Stock market seems highly valued right now, bond market is also highly valued, but I accept they could go much higher (stocks that is)
If the market crashed I would like to have funds available to invest
I hate gold as an investment, it looks good on my wife

Outside of my taxable account (100% stock) my retirement accounts are too heavy into bonds (mostly short term and TIPs).  I do feel like I am vulnerable to listening to all the noise and changing my allocation too much and across all those accounts it is a huge hassle.  The two places I never change anything are my taxable account since the capital gains taxes would be so significant and my HSA where I pay high commissions (HSA is 100% in Vanguard Wellesley Income VWINX).

Looking for thoughts and suggestions.  Only the 401k and SIMPLE IRA are receiving new contributions, everything else is pretty much fixed.

Bill, I'm right with you pal...(To some extent at least.) Everyone is different and if it works for you, stick with it.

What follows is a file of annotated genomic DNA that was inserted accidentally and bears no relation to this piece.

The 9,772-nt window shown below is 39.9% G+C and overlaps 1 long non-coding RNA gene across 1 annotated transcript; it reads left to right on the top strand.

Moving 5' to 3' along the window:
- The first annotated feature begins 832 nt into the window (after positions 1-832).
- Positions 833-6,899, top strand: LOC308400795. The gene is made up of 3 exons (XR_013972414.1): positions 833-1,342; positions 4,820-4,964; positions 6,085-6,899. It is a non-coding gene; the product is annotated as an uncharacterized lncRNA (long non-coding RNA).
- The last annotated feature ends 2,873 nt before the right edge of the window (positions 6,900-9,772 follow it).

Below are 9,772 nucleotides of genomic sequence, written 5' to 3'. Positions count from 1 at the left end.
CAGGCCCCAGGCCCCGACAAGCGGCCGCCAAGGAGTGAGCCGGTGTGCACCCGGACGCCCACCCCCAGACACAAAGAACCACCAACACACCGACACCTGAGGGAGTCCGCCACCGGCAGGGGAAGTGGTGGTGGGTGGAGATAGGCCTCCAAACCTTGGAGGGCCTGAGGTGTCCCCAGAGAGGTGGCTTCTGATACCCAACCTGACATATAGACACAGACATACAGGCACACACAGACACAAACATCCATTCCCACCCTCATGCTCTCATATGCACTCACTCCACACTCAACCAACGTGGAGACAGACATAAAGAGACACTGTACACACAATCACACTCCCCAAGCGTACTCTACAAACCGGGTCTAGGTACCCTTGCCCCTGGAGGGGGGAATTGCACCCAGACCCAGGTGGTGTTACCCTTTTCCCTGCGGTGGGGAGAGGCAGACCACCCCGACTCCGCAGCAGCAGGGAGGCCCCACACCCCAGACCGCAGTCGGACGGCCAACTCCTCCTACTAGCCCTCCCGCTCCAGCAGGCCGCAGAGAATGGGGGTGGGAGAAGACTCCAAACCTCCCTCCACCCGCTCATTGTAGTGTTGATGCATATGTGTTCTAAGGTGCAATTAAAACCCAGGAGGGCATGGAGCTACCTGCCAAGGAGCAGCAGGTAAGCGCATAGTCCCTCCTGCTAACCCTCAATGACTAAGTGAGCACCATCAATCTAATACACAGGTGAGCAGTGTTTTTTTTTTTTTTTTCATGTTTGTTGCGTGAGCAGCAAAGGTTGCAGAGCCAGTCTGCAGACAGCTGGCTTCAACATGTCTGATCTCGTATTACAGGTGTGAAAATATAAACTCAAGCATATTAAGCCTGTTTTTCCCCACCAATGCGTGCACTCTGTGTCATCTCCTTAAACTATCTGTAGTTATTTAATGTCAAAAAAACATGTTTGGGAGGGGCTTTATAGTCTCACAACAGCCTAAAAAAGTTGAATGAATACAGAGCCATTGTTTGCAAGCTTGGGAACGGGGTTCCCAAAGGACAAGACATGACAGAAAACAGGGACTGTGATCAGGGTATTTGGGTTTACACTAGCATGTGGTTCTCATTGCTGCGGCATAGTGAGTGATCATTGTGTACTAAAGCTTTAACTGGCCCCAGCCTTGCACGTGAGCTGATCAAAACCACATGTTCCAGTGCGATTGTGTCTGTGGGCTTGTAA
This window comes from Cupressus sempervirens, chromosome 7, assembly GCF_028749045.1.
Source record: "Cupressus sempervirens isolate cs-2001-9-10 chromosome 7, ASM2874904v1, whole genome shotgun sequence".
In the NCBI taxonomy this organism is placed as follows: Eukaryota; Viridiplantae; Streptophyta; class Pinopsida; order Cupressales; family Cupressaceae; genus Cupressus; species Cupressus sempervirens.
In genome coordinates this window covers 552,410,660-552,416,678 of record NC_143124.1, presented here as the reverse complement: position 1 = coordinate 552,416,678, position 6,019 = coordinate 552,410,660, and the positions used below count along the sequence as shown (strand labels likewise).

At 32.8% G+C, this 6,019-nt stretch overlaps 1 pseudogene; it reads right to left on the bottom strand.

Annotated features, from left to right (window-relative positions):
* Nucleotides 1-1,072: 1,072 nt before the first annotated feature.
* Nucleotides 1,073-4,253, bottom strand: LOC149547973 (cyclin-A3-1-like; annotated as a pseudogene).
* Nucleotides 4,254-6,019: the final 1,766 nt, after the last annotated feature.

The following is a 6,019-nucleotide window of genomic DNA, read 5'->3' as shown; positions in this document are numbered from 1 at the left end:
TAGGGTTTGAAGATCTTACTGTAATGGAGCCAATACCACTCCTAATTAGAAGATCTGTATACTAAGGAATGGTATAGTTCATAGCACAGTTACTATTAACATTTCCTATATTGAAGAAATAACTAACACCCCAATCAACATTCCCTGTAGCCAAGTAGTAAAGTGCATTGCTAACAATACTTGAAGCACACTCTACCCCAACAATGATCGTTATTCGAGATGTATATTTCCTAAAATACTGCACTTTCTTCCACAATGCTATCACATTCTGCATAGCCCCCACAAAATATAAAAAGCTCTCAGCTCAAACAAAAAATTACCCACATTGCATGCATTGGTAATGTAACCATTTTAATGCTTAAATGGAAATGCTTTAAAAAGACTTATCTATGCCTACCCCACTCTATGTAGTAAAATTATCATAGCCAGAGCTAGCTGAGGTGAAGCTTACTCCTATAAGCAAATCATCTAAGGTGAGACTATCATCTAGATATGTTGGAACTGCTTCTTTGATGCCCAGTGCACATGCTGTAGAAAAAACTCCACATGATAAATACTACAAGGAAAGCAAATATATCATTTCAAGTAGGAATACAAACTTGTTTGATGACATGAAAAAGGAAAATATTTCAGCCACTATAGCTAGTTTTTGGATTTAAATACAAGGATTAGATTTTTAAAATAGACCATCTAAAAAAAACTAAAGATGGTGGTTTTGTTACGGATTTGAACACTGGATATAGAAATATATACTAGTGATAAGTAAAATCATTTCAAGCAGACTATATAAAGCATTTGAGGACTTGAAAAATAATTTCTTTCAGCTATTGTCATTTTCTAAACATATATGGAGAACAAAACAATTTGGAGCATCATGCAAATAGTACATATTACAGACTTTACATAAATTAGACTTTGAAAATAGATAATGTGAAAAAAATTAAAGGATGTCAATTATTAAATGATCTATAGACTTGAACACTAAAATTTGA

I too follow Buffett, Graham, John Neff, and Owens who all tilt towards "Value". Dividends are beaten to death on many forms and get a bad rap IMO, even Bogle himself said, "you want to go to the mailbox on dividend day and on SS check day..."you want those checks to help pay for your retirement".

The 3-fund portfolio and rebalancing are great...If you follow through. I bet many don't, or do a poor job of it. I like putting as much as I can on auto-pilot so the DW will not have to worry about it in the future. (Or myself if health, mental ability start to decline etc.) Just a few thoughts. Cheers!

MustacheAndaHalf

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Re: I Hate Bogleheads - Trying To Make Investment Decisions
« Reply #10 on: April 18, 2018, 08:24:25 AM »
Some Bogleheads mention "factor tilts", like the "value" tilt you mention.  I personally favor Larry Swedroe's books, who backs up his small/value tilts with historical data from multiple countries and long time frames.  If you look into one of Larry Swedroe's recent books, you might benefit in two ways:
* It sounds like your belief that value investing beats the market is already pretty solid, but it wouldn't hurt to see decades of stock market data backing up that belief.  It might provide additional help to stick with a plan during bad markets.